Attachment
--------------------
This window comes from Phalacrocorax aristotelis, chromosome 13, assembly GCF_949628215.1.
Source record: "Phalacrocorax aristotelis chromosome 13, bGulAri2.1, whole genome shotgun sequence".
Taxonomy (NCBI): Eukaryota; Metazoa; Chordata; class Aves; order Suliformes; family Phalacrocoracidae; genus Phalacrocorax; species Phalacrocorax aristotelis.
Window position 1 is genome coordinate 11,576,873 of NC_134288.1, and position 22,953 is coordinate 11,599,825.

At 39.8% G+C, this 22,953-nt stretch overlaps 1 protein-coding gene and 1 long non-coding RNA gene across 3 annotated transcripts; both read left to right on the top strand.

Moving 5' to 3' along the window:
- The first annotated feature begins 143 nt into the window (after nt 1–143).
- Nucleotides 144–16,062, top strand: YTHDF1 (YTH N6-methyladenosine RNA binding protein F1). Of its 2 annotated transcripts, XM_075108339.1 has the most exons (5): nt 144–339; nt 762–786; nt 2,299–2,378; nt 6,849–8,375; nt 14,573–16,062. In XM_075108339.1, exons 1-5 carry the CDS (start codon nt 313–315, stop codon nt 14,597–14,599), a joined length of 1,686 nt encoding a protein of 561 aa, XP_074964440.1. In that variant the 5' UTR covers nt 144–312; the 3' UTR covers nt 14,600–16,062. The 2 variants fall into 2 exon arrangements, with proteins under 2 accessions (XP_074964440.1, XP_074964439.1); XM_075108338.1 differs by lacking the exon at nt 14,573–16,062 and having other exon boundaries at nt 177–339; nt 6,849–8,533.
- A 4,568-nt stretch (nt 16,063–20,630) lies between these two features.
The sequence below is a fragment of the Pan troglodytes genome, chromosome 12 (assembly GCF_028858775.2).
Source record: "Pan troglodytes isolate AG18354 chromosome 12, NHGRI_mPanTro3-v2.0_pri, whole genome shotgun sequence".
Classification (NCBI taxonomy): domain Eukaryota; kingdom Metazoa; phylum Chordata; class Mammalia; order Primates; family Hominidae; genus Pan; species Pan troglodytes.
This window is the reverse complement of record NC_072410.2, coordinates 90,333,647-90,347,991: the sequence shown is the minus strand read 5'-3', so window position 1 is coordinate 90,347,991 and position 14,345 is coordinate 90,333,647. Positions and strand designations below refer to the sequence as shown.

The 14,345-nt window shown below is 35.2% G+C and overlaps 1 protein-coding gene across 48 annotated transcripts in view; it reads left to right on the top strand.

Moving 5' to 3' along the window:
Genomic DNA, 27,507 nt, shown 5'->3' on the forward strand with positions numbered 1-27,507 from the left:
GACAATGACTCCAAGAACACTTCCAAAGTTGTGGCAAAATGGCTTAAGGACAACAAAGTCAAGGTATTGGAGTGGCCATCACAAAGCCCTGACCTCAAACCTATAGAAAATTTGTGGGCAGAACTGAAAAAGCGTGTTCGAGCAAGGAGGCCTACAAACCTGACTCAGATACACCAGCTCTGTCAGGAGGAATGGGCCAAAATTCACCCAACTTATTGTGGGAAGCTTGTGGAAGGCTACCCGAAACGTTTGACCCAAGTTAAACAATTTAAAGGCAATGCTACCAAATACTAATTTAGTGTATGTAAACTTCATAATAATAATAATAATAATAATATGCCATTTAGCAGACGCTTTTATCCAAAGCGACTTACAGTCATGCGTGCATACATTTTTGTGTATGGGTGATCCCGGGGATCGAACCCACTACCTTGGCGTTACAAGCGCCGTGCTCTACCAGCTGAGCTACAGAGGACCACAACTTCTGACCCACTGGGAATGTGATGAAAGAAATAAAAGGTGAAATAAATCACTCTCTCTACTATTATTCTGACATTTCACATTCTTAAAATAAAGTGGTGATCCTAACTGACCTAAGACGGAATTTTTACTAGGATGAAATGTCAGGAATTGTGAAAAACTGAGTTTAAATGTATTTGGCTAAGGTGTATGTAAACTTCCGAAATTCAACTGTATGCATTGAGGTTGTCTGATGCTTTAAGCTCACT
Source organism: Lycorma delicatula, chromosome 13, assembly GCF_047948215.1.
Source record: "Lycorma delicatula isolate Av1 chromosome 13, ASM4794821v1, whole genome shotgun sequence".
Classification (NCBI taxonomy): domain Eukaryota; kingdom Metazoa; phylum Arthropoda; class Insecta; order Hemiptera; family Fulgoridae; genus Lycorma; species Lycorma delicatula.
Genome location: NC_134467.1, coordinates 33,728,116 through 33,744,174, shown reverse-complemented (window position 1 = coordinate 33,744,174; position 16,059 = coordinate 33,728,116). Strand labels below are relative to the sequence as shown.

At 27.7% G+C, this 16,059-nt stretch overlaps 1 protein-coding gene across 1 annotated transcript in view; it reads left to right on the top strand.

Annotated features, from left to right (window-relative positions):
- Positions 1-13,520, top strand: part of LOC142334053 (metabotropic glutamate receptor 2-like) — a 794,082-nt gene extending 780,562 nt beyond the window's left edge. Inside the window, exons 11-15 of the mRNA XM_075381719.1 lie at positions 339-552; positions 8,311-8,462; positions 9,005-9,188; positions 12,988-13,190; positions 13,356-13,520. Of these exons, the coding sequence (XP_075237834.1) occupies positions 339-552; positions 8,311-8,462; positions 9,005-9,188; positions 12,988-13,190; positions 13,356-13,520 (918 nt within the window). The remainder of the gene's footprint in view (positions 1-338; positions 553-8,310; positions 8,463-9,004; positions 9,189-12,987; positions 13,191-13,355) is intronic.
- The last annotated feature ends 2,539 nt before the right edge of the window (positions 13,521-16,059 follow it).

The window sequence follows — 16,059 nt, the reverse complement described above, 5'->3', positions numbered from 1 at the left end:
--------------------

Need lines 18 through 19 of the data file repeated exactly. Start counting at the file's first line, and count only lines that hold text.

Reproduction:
Source organism: Lycorma delicatula, chromosome 13, assembly GCF_047948215.1.
Source record: "Lycorma delicatula isolate Av1 chromosome 13, ASM4794821v1, whole genome shotgun sequence".